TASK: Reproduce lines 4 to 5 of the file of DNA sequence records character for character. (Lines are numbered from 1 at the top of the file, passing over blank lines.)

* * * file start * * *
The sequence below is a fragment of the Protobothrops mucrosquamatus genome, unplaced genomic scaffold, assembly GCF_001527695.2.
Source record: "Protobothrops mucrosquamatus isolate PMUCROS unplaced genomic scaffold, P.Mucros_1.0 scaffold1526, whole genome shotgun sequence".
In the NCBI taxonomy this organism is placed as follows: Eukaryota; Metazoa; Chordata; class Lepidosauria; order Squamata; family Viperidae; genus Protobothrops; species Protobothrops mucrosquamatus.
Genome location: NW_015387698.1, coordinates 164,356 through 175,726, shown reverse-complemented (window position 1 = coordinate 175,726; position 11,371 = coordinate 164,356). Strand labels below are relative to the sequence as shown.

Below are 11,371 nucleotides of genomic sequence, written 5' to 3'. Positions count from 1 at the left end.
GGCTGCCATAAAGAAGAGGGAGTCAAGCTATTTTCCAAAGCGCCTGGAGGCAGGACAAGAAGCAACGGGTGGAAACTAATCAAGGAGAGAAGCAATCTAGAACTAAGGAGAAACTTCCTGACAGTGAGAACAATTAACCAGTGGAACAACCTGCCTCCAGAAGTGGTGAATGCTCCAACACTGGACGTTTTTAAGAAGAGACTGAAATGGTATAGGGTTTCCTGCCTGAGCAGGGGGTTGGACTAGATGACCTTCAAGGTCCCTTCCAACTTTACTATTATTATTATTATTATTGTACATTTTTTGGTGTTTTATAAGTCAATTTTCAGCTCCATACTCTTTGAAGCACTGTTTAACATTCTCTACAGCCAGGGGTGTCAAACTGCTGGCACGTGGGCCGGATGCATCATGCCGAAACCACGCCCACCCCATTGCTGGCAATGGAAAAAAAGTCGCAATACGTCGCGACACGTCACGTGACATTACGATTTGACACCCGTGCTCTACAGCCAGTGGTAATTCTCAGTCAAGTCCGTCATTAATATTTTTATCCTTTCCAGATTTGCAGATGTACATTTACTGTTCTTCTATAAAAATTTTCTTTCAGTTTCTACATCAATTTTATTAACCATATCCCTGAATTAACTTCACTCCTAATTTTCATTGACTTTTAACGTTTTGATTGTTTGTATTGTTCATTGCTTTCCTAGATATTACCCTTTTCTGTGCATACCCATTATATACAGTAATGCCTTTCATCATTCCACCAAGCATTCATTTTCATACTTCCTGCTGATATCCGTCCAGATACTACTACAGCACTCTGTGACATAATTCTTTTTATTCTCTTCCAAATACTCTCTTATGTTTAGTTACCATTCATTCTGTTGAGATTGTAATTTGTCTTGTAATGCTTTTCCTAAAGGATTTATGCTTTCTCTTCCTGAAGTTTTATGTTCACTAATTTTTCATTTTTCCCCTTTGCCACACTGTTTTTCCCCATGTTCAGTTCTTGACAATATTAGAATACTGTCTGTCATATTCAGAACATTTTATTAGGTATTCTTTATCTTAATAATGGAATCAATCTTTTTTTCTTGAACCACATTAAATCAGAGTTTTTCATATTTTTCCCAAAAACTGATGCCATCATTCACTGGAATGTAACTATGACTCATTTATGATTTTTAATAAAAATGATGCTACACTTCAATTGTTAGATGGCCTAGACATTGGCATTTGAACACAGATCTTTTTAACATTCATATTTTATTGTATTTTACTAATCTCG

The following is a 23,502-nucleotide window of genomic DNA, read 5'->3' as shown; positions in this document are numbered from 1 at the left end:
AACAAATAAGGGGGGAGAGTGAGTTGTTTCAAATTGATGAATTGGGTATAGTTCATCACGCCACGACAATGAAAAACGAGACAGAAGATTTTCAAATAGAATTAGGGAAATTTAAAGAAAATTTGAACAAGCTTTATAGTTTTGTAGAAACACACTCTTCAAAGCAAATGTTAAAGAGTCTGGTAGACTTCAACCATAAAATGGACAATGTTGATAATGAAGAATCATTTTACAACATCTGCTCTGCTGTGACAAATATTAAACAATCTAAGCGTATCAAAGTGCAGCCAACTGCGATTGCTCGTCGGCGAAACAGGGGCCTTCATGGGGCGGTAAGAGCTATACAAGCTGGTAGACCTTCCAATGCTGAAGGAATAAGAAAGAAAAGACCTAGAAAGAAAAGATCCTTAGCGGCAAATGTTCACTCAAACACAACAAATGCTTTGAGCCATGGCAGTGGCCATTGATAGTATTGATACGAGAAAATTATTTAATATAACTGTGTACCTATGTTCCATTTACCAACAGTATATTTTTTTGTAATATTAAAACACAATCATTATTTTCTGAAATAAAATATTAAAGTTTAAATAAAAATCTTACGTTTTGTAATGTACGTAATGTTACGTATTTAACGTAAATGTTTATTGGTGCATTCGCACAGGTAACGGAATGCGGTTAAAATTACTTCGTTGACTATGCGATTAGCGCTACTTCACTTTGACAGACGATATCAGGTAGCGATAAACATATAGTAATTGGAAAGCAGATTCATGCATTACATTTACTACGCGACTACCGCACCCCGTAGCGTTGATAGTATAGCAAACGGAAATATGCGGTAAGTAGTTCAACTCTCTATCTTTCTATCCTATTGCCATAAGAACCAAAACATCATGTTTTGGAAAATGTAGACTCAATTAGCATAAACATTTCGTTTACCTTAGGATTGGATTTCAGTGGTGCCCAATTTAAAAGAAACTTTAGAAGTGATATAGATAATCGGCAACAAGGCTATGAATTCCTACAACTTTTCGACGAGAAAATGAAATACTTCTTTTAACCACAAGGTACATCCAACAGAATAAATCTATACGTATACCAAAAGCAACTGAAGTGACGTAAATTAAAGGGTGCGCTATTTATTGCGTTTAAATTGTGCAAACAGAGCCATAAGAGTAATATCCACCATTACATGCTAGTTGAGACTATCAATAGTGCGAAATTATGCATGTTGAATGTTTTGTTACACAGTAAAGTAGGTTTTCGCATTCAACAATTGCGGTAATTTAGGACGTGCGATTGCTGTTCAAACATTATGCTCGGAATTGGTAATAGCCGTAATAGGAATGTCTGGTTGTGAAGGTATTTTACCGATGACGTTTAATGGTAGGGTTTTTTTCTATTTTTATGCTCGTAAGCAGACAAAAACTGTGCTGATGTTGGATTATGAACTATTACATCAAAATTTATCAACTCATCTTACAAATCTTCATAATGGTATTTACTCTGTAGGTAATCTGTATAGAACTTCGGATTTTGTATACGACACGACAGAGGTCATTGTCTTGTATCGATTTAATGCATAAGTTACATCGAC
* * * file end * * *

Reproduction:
Genome location: NW_015387698.1, coordinates 164,356 through 175,726, shown reverse-complemented (window position 1 = coordinate 175,726; position 11,371 = coordinate 164,356). Strand labels below are relative to the sequence as shown.

Below are 11,371 nucleotides of genomic sequence, written 5' to 3'. Positions count from 1 at the left end.